By Tess Gerritsen; Read by Campbell Scott
4 Cassettes – 4.5 Hours [ABRIDGED]
Publisher: Simon & Schuster Audio
Themes: / Science Fiction / Disease / Disaster / Biology / Scientist / Medical /
Emma Watson, a brilliant research physician, has been training for the mission of a lifetime: to study living beings in space. Jack McCallum, Emma’s estranged husband, has shared her dream of space travel, but a medical condition has grounded and embittered him. He must watch from the sidelines as his wife prepares for her first mission to the International Space Station. Once aboard the space station, however, things start to go terribly wrong. A culture of single-celled organisms known as Archaeons, gathered from the deep sea, is to be monitored in the microgravity of space. The true and lethal nature of this experiment has not been revealed to NASA. In space, the cells rapidly multiply and soon begin to infect the crew-with agonizing and deadly results
If I had to write a review of this novel in one sentence it would read: “Gravity is like Blood Music for people who’ve never heard of Greg Bear.” Gravity is described by the publisher as “A Novel Of Medical Suspense”, which to me sounds like a crooked way of saying “science fiction for people who don’t like to get caught reading science fiction.” I used to have contempt for the writers of such deceptive doublespeak, but these days I’m more likely to save my contempt for the people who in actuality demand their literature be named in such disingenuous ways. The publishers really aren’t to blame. If they label it as science fiction it won’t get reviewed in the mainstream media – and it won’t be purchased by the fickle public who’d willfully pass up a book with a “science fiction” label in favor of a “medical thriller” or “techno thriller” label. Can someone please explain to me what is so wrong about being caught reading a novel with the words “science fiction” on the spine? I’ve heard people say they won’t buy books because the cover looked too “science-fictiony”. I suggest to you that to not like science fiction is to shut one’s self off from ideas. And though many people claim not to like science fiction, I think if they’d look critically at what they are reading they’d find themselves reading it – just under another name. Be honest with yourself, admit it, you do like it, that is all I ask.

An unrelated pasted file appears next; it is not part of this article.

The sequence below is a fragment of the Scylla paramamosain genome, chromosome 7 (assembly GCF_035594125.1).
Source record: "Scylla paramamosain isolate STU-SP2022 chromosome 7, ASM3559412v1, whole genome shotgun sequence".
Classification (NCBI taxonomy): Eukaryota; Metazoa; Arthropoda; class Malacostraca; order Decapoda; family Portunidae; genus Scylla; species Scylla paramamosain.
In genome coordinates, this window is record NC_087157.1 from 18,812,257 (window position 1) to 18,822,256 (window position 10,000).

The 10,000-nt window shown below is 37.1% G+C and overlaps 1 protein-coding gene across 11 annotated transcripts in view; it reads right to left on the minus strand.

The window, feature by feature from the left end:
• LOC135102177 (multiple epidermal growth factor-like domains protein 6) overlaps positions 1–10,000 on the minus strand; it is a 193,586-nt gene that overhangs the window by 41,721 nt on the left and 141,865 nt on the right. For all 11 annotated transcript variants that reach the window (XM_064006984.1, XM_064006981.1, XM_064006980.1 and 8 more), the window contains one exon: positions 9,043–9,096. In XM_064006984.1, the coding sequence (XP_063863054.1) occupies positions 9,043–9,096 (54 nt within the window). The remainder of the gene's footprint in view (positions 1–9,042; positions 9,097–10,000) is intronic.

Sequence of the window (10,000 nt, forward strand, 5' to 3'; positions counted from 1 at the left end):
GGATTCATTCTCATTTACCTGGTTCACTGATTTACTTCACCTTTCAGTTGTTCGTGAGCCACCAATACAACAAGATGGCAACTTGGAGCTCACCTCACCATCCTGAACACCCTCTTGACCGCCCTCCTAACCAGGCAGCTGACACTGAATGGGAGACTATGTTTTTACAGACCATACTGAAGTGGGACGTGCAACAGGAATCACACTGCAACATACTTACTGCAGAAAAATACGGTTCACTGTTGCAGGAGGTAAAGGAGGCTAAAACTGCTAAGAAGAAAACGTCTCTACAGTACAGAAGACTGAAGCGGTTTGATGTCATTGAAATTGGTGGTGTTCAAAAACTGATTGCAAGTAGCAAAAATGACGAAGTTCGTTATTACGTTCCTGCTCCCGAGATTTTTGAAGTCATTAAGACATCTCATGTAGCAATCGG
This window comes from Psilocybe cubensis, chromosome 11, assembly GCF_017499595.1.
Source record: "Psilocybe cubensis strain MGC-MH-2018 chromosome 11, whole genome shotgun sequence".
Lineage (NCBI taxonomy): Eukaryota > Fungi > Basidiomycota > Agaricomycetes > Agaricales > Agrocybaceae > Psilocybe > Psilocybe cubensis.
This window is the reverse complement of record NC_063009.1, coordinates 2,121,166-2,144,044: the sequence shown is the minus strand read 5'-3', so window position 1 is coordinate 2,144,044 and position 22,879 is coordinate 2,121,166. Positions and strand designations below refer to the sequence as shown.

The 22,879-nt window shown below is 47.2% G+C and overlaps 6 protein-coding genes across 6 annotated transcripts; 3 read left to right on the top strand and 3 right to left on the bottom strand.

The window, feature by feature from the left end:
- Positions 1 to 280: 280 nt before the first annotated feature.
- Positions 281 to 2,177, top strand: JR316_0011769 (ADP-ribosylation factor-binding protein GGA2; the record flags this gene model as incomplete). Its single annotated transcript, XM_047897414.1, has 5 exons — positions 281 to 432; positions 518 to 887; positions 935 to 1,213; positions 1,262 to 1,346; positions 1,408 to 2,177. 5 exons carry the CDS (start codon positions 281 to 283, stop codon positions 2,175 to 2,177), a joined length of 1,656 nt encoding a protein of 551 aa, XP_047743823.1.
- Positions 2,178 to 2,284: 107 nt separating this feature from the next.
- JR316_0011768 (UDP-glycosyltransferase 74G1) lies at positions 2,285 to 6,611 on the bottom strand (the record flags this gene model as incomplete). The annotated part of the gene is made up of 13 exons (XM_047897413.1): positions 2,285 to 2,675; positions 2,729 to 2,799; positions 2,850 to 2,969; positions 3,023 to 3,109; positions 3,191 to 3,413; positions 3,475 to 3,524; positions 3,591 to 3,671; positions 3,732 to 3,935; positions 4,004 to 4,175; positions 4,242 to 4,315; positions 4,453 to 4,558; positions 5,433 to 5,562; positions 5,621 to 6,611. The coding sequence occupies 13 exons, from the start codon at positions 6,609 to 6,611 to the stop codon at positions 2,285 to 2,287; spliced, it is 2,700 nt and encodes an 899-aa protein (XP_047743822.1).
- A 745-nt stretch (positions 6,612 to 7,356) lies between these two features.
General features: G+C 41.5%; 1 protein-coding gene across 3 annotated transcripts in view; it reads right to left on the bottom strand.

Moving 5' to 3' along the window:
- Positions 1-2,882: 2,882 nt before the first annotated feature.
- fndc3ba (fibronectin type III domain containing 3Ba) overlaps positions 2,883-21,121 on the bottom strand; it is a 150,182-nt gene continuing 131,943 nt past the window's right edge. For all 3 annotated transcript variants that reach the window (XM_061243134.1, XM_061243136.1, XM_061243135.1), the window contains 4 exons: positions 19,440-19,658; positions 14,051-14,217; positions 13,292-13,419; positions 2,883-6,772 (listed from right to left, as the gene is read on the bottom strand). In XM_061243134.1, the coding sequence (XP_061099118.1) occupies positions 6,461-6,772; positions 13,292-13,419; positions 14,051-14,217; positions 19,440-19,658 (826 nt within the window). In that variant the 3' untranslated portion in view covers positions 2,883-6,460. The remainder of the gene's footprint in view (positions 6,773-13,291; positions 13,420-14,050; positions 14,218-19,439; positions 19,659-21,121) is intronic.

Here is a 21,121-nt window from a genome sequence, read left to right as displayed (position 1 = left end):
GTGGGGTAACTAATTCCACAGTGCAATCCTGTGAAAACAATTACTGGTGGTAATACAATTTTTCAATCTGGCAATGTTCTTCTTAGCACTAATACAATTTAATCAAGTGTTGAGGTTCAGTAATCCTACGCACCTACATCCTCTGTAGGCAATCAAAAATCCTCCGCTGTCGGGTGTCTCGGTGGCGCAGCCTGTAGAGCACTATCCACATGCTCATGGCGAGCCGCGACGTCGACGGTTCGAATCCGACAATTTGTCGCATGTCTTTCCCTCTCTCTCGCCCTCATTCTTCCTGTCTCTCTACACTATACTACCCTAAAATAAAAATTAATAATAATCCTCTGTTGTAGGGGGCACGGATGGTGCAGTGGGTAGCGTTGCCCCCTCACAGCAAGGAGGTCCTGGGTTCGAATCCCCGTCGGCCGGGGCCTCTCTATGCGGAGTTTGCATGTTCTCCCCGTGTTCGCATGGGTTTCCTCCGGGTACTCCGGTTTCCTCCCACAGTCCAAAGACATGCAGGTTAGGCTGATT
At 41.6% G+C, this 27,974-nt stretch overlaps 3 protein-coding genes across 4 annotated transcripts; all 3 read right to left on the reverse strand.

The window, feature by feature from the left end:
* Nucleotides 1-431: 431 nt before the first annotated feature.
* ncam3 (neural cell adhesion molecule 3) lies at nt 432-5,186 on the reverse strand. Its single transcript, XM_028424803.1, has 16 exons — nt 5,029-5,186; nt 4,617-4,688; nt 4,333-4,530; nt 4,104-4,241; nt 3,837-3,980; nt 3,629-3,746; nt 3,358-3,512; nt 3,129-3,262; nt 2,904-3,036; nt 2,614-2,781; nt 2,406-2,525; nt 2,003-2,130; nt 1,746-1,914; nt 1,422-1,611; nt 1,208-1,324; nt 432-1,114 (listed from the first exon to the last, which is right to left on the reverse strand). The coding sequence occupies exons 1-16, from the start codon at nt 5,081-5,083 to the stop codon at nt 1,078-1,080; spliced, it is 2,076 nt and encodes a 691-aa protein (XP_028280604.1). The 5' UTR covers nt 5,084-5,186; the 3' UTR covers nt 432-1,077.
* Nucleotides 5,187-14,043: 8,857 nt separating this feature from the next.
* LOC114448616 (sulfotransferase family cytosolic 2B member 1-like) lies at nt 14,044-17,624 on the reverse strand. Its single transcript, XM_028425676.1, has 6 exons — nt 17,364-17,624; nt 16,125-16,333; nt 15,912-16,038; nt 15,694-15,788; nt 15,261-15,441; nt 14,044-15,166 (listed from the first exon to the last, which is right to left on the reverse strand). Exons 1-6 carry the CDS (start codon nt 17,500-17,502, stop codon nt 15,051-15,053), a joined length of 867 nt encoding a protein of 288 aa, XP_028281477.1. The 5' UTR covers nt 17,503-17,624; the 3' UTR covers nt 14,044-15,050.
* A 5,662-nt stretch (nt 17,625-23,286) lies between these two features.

But I stray from the path. Gravity reads a bit like Robin Cook’s Coma, but the major theme has more in common with Michael Crichton’s The Andromeda Strain than it does with hospital politics. The abridgement here is successful and Tess Gerritsen’s descriptions are clear but a bit dumbed-down. As an M.D. she should be fully capable of ratcheting up the science-speak, but for one reason or another chose not to. Despite this, I have few complaints. This is a good time passer. The story has an interesting setting and overall I was left with a satisfactory feeling. That said, I felt no pressing need to track down more of Gerritsen’s ‘Novels Of Medical Suspense.’
A few other problems: Simon & Schuster Audio has not spaced the tapes properly. Each side is of unequal length requiring much fast-forwarding. They also declined to mention when a side is ending, so the reading of a sentence ends as if it were simply a thoughtful pause and then tape plays on for many minutes. This is bad planning – for such a big company there are no good excuses.
Reader Campbell Scott’s precise intonation and clinical reading matches the medical perspective taken by Gerritsen in Gravity. Scott is no cuddly-dear of a voice, nor is he a cuddly-dear of a film actor and yet I find myself always pleased to spend some time with him now and again – he always manages to somehow draw me in even though his stiff demeanor makes me want to shy away.
Posted by Jesse Willis